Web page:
Income-related health inequalities associated with the coronavirus pandemic in South Africa: a decomposition analysis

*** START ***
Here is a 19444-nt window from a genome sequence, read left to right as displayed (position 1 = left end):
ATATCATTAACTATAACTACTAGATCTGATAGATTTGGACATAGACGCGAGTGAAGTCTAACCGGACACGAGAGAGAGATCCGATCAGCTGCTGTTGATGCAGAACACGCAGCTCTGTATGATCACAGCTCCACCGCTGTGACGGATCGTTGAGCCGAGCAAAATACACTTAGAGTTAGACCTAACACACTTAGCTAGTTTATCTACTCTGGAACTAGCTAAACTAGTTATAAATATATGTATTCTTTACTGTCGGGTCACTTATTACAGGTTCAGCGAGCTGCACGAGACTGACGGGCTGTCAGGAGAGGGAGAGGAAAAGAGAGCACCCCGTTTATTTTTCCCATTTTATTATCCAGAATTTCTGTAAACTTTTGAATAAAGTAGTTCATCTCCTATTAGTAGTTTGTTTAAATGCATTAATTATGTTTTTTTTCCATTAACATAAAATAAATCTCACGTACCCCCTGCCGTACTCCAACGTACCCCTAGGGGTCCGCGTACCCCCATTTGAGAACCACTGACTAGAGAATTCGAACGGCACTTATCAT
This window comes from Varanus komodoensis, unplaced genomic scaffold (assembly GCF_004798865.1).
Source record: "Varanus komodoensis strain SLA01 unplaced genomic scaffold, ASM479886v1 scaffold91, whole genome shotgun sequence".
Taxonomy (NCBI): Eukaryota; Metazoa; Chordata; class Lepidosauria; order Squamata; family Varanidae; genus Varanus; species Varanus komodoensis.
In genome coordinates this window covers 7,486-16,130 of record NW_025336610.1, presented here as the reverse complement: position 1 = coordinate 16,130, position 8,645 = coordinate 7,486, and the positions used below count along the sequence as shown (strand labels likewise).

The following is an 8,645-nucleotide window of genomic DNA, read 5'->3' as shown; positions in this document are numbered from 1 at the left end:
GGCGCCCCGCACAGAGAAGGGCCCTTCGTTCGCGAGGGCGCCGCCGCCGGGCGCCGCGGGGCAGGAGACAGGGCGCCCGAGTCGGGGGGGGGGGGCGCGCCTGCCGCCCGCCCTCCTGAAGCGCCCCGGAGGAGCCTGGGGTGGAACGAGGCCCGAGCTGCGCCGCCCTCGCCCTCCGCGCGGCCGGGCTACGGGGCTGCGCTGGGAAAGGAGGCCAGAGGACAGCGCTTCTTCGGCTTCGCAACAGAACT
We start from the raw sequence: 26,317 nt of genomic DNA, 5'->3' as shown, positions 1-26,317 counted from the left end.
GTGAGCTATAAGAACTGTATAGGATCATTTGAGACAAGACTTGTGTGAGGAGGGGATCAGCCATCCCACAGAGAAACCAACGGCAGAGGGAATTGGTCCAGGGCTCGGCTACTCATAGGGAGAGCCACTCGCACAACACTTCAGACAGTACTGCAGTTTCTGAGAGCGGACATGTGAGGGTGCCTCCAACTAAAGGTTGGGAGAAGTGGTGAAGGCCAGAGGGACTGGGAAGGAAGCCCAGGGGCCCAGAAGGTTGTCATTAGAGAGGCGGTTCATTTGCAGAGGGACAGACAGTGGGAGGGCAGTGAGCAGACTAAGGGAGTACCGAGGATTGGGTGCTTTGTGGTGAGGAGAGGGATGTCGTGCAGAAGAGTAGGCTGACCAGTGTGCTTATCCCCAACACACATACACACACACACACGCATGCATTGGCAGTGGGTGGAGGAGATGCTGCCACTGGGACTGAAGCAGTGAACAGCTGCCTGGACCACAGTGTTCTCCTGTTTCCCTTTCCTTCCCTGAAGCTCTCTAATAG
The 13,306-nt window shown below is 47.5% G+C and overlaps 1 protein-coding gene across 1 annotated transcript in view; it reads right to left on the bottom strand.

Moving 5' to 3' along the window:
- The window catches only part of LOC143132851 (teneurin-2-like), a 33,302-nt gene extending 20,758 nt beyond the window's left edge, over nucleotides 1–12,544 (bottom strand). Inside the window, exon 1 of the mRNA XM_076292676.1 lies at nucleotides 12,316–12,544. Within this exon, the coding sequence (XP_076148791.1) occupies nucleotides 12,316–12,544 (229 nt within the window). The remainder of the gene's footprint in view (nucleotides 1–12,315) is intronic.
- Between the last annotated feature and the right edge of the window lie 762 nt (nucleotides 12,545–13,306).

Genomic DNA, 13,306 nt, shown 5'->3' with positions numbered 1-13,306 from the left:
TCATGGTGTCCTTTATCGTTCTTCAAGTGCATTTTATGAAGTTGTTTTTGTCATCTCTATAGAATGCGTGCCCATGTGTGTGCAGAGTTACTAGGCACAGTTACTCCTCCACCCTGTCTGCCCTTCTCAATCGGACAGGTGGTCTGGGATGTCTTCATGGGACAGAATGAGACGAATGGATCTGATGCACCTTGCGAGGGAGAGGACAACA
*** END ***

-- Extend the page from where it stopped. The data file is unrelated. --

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The coronavirus disease 2019 (COVID-19) has resulted in an enormous dislocation of society especially in South Africa. The South African government has imposed a number of measures aimed at controlling the pandemic, chief being a nationwide lockdown. This has resulted in income loss for individuals and firms, with vulnerable populations (low earners, those in informal and precarious employment, etc.) more likely to be adversely affected through job losses and the resulting income loss. Income loss will likely result in reduced ability to access healthcare and a nutritious diet, thus adversely affecting health outcomes. Given the foregoing, we hypothesize that the economic dislocation caused by the coronavirus will disproportionately affect the health of the poor. Using the fifth wave of the National Income Dynamics Study (NIDS) dataset conducted in 2017 and the first wave of the NIDS-Coronavirus Rapid Mobile Survey (NIDS-CRAM) dataset conducted in May/June 2020, this paper estimated income-related health inequalities in South Africa before and during the COVID-19 pandemic. Health was a dichotomized self-assessed health measure, with fair and poor health categorized as 'poor' health, while excellent, very good and good health were categorized as 'better' health. Household per capita income was used as the ranking variable. Concentration curves and indices were used to depict the income-related health inequalities. Furthermore, we decomposed the COVID-19 era income-related health inequality in order to ascertain the significant predictors of such inequality. The results indicate that poor health was pro-poor in the pre-COVID-19 and COVID-19 periods, with the latter six times the value of the former. Being African (relative to white), per capita household income and household experience of hunger significantly predicted income-related health inequalities in the COVID-19 era (contributing 130%, 46% and 9% respectively to the inequalities), while being in paid employment had a nontrivial but statistically insignificant contribution (13%) to health inequality. Given the significance and magnitude of race, hunger, income and employment in determining socioeconomic inequalities in poor health, addressing racial disparities and hunger, income inequality and unemployment will likely mitigate income-related health inequalities in South Africa during the COVID-19 pandemic.
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